This time of year, so-called “bracketologists” and other sports soothsayers babble endlessly about the teams and players currently in contention as March Madness begins. But many other issues equally important to the sport rarely if ever get discussed in sports media. Another View’s “unconventional” coverage this month will leave the usual chatter to others and instead explore “The Shadow Side of March Madness.”
This week: a movement to curtail the exploitation of college student-athletes.
The NCAA for three weeks each March unleashes its propaganda machine, vainly extolling how much they care about student-athletes. One would bet the following numbers won’t be included in such embellishments:
Nearly 11,000 missed classes and 748 missed midterms or finals for college basketball players and team student-managers were lost during one week of March Madness, according to Vocativ.com. This is not brought to the attention of the estimated 81 million persons who are expected to watch the NCAAs on smartphones and tablets along with televisions, either at home, sports bars and restaurants, nor the 60 million-plus persons who filled out tourney brackets.
A recent WalletHub report points out that $205 million are expected to be distributed to the Division I conferences by the NCAA’s basketball fund. And the players — the stars of the three-week win-or-go-home tournament — don’t get a single dime.
College sport is an “exploitative system,” reiterates Drexel University Sport Management Professor Ellen Staurowsky. Her department is hosting in Philadelphia the College Athletes’ Rights & Empowerment (CARE) Conference, “Visioning a New Paradigm of College Sport,” on March 24-26.
“While the men’s regional will be playing, we will be having a discussion about college athletes’ rights in the 21st century here in another part of town,” explains Staurowsky.
The professor notes that “it’s not just media but many other corporations” who have serious vested interests in seeing college sport, like a Billy Joel song, stay the way it is. “I think [the media] is a co-conspirator of this multi-million-dollar industry. It has such a shared conflict of interest with the college sport establishment that profits and benefits mightily from the labor of the athletes, primarily in the sport of football and basketball, who are primarily young men of color,” says Staurowsky.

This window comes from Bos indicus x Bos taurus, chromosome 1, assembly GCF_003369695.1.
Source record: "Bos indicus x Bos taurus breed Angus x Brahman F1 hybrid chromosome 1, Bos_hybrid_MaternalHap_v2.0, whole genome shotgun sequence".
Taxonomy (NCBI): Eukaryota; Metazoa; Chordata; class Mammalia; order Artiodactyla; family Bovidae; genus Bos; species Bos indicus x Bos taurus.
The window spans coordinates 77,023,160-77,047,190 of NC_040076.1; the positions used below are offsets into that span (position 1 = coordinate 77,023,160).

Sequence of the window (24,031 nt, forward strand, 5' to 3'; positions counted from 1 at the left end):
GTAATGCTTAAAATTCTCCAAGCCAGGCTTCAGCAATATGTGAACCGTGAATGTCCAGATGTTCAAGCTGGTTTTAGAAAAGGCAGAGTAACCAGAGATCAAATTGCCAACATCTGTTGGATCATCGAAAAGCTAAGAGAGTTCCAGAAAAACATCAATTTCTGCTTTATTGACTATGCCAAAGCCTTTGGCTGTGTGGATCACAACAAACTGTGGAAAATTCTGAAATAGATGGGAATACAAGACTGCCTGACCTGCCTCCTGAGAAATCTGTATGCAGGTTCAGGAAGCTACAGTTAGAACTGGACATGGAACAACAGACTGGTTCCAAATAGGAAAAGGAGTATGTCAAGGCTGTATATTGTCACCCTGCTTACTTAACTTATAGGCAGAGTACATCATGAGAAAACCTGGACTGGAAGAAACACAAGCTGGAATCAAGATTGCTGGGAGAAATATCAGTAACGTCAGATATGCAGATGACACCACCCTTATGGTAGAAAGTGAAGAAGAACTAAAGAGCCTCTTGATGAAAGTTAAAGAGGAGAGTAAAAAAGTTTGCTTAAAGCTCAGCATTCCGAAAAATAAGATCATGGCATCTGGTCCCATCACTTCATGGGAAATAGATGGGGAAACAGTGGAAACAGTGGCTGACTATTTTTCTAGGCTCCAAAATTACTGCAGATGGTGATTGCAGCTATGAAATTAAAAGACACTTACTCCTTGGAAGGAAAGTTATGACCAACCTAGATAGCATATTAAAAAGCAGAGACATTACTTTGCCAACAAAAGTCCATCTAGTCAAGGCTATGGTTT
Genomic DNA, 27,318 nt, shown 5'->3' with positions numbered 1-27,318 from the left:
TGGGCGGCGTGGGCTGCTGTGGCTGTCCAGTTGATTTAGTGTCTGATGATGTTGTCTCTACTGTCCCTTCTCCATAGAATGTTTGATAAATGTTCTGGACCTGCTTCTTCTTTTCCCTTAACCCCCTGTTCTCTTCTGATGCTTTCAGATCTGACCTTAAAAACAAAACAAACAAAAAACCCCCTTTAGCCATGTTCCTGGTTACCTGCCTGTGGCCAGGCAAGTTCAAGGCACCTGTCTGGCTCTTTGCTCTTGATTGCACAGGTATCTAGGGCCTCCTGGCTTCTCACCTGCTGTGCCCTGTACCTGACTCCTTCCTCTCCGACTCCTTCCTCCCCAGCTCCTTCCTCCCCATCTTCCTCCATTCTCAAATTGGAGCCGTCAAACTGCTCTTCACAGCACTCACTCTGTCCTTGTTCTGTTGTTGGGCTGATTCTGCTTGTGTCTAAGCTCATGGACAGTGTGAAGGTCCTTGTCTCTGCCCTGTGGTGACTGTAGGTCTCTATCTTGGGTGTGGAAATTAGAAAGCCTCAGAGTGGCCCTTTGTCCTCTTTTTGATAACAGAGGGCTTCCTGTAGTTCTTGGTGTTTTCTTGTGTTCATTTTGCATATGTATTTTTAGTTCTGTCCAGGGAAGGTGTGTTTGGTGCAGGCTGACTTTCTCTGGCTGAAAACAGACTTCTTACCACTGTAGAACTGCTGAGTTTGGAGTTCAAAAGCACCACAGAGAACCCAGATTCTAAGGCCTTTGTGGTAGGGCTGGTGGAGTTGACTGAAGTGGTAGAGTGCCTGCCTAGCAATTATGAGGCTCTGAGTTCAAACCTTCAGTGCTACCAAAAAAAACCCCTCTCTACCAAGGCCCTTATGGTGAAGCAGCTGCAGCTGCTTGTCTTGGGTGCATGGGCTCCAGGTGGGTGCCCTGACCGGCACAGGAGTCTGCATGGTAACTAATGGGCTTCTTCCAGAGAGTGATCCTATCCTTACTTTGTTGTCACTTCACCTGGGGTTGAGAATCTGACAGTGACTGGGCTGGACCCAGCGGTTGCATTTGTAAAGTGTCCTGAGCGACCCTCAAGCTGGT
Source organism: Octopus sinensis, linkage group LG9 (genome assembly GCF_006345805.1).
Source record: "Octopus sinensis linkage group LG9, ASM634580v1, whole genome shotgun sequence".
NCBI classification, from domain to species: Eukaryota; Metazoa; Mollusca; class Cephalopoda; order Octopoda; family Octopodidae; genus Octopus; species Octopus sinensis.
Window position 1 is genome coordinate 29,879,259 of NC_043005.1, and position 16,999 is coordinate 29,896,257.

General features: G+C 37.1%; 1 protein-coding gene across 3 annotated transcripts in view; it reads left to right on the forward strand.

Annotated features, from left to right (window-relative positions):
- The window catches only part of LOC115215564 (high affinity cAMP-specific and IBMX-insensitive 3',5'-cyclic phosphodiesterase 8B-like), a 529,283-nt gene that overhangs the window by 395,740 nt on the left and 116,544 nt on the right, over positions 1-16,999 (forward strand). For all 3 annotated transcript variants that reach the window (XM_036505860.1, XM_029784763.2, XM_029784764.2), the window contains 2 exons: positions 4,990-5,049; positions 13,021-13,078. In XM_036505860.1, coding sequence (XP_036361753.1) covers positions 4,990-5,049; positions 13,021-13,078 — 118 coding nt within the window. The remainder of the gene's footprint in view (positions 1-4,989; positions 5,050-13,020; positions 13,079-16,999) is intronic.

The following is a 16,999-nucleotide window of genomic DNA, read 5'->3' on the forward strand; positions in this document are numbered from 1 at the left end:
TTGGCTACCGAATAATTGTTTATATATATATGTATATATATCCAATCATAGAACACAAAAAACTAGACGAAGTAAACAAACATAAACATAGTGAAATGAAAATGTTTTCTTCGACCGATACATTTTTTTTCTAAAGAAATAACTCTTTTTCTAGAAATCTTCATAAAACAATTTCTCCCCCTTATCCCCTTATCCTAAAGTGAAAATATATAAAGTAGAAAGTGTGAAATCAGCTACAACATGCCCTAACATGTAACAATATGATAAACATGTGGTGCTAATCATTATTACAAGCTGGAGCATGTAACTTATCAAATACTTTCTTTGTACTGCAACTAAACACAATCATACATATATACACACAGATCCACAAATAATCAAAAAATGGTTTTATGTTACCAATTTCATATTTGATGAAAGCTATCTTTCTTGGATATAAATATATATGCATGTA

Gambling, legal and illegal, generates as much as $9 billion just off NCAA basketball in March, states the professor and longtime advocate for change. “We have whole 24/7 networks that are built literally on these games. We have major corporations that are selling their products and making a profit off the platforms that are created by college sport. There are so many different entities who have their hand in the till that it should be much more obvious to everyone what is going on.”
College and university athletic administrations “act like management,” says Staurowsky. “The most hostile work environment is the athletic departments [for] athletic teams in colleges and universities. We have large majorities of African American players on all of these teams, and we know that they are not receiving appropriate education [or] appropriate health care… I can go on and on with that list.”
Among the conference’s featured “heavy hitting” speakers and presenters will be Staurowsky, who has published several studies and papers on why college players should be paid; retired basketball player Ed O’Bannon, the lead plaintiff in O’Bannon v. NCAA, the case on companies making money on athletes’ likeness without compensating them; National College Players Association Founder and Executive Director Ramogi Huma; University of California-Berkeley sociology Professor Emeritus Harry E
dwards; and Billy Hawkins, a University of Georgia kinesiology professor whose research focus is on racial issues in the context of sport and physical activity, among others.
Staurowsky hopes the CARE conference will lead to more ongoing discussions, “hopefully educating folk in a way that will help them understand what the issues are, but also supporting the athletes in advocacy that will lead to more empowerment to level the playing field for athletes and player management,” she says.
Next week: What if a Final Four was held and the players didn’t show? Our interview with Dr. Harry Edwards will explore this idea.
Charles Hallman welcomes reader responses to firstname.lastname@example.org.
Charles Hallman is a contributing reporter and award-winning sports columnist at the Minnesota Spokesman-Recorder.